7. Clean it up and go home! You’d be surprised at how much work goes into cleaning up after a fireworks show.  Not only do we have to haul all of the equipment back into a truck that same night, we also have to safely inspect the shoot site to ensure that no fireworks are left in mortars and that there aren’t any “dud” shells that came down in the area.  It’s not the most glamorous part of the show and usually takes at least 2-3 hours, so the crew usually doesn’t leave until well after midnight.

Fireworks shows are a lot of fun for both the audience and the crew, but it is definitely a ton of work that requires a special type of worker to enjoy.  (Spoiler alert: fireworks crews aren’t paid like kings.)  I hope that this inside look will help you to appreciate all of the work that went into making your 4th of July holiday memorable!


Ugh, Millennials

Is anyone else tired of talking about millennials? Millennials have seemingly been on everyone’s mind, with many worrying over their spending habits, charitable giving, large debt, voting behaviors, and other things. Why do we care so much about this generation? Don’t they already have a problem with entitlement and being all about “me me me”; we probably shouldn’t feed into that, right?

Pictured: Gregory (myself) the Millennial
Fun fact: depending on where you draw the line, 70% of Corona staff are classified as millennials.

As annoying as it might be, there are some very good reasons to focus on the millennial generation. The baby boomer generation is now on the decline and currently there are 11 million more millennials. It is estimated that millennials will comprise over a third of adult Americans by 2020,  up to 75% of the American workforce by 2025, and currently account for over one trillion dollars in consumer spending in the U.S. Despite this, millennials have less money to spend and are encumbered with greater debt. Perhaps unsurprisingly, the conclusion is that millennials are important because they are the new money – they are very quickly becoming the largest group of consumers and are therefore greatly impacting all businesses and organizations.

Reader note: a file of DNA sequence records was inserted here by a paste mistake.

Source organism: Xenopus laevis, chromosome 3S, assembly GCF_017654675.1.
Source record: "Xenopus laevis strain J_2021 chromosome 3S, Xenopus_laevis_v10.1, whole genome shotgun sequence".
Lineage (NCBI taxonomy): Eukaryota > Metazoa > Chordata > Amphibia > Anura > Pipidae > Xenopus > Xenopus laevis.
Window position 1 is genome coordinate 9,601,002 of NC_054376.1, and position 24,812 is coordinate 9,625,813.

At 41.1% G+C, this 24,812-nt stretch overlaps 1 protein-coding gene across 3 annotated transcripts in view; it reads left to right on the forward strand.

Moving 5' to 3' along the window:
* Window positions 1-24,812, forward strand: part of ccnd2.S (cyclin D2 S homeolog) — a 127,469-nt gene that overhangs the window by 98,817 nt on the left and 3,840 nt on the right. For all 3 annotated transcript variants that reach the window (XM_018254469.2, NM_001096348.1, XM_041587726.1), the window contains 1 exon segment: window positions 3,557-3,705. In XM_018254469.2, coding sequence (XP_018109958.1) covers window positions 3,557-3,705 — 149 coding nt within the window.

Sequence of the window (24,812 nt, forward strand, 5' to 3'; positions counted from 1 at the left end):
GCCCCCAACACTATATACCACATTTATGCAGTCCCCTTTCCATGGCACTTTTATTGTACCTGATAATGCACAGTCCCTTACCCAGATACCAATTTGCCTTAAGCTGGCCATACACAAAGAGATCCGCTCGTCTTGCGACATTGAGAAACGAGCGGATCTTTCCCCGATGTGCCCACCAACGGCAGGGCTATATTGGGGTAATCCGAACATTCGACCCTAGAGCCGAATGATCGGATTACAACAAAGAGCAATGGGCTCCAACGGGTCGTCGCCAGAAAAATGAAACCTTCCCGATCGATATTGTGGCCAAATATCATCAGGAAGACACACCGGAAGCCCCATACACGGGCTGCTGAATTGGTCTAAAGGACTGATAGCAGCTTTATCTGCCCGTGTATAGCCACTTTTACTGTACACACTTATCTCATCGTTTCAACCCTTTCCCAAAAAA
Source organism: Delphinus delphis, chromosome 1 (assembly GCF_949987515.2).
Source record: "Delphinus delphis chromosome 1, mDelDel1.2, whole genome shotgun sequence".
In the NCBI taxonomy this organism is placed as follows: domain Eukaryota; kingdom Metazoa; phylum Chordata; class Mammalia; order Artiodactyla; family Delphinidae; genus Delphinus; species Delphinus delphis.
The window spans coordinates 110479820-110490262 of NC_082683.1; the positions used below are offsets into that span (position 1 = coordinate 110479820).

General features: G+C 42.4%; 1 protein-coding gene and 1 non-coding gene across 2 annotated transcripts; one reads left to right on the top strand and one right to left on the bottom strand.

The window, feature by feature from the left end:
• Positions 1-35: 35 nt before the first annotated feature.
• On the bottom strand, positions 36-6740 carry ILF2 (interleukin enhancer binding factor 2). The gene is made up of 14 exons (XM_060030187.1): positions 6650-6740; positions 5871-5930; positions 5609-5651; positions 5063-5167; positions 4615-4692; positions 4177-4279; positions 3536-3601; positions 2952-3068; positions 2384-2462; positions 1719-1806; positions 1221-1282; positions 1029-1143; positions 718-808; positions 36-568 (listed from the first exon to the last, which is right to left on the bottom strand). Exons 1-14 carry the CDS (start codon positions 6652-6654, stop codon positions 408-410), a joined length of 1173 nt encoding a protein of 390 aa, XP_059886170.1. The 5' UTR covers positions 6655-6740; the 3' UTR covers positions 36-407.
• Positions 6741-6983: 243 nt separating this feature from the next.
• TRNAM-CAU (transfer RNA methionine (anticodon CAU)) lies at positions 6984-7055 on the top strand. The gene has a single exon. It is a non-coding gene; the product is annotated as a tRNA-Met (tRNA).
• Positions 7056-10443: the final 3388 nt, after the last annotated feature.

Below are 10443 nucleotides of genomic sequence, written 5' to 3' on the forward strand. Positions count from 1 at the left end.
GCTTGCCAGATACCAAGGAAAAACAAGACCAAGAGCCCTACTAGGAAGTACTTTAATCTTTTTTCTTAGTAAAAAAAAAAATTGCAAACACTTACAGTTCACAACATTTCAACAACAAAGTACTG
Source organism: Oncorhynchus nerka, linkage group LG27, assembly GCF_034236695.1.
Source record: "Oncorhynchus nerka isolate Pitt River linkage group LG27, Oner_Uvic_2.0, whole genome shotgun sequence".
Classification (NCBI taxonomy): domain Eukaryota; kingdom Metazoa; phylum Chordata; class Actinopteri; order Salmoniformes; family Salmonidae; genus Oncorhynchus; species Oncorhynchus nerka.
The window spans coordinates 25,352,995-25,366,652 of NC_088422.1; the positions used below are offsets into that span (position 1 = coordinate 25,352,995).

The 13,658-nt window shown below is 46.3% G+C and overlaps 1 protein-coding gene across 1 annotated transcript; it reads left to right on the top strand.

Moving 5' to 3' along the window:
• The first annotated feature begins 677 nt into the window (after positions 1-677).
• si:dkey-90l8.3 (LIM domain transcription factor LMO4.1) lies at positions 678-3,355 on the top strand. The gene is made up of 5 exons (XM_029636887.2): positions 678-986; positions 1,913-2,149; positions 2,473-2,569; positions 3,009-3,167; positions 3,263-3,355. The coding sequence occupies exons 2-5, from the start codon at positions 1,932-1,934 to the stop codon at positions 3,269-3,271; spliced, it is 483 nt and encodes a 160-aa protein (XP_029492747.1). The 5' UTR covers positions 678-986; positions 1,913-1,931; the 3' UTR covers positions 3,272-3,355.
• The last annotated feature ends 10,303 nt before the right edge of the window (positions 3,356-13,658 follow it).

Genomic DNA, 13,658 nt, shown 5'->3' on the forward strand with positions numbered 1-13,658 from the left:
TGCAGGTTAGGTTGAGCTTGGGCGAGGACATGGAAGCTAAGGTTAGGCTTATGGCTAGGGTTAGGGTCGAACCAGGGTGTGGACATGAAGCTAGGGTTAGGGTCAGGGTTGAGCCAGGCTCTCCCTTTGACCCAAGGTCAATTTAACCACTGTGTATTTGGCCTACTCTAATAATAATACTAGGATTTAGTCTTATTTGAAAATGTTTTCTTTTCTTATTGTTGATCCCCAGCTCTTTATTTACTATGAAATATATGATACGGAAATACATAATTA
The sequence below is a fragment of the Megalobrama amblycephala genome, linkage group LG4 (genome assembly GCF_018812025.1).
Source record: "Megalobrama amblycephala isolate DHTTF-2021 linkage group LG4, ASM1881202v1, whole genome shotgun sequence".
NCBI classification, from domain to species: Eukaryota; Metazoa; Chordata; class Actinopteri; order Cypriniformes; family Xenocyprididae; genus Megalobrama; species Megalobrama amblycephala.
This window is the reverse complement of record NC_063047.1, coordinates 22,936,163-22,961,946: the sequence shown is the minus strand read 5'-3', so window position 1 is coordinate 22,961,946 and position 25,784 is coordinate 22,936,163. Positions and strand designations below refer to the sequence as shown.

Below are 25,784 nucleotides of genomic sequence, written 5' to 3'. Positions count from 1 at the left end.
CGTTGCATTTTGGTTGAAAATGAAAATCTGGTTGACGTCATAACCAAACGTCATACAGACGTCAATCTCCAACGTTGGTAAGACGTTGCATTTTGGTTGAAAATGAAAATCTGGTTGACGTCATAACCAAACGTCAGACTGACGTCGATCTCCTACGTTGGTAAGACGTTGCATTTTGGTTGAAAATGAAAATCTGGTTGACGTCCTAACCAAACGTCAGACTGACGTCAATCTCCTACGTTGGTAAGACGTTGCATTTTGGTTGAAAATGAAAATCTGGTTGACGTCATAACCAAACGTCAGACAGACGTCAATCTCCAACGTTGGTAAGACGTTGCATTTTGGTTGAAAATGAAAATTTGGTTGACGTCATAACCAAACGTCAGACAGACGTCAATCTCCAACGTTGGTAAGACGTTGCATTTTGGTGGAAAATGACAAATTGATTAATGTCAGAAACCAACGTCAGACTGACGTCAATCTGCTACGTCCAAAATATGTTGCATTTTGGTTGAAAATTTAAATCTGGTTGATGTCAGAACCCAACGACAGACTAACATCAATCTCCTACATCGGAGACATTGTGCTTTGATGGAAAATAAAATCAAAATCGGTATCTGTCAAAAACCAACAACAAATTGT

The millennials, as a generation, share some commonly seen characteristics:

… and the facts don’t end there. If you haven’t already, I highly encourage you to pour over some of the linked materials to familiarize yourself with this impactful generation. If they haven’t yet, millennials will be disrupting your organization sometime in the near future, and it’s inescapable that we all need to adapt.


State of Our Cities and Towns – 2017

For many years, Corona has partnered with the Colorado Municipal League to conduct the research that is the foundation of their annual State of Our Cities and Towns report. CML produced the following short video, specifically for municipal officials, about the importance of investing in quality of life:

Learn more, view the full report, and watch additional videos on the State of Our Cities website.


Nonprofit Data Heads

Here at Corona, we gather, analyze, and interpret data for all types of nonprofits.  While some of our nonprofit clients are a little data shy, many are data-heads like us!  Indeed, several nonprofits (many of which we have worked for or partnered with) have developed amazing websites full of easy to access datasets.

Here are 4 of my favorite nonprofit data sources…check them out!!

The Data Initiative at the Piton Foundation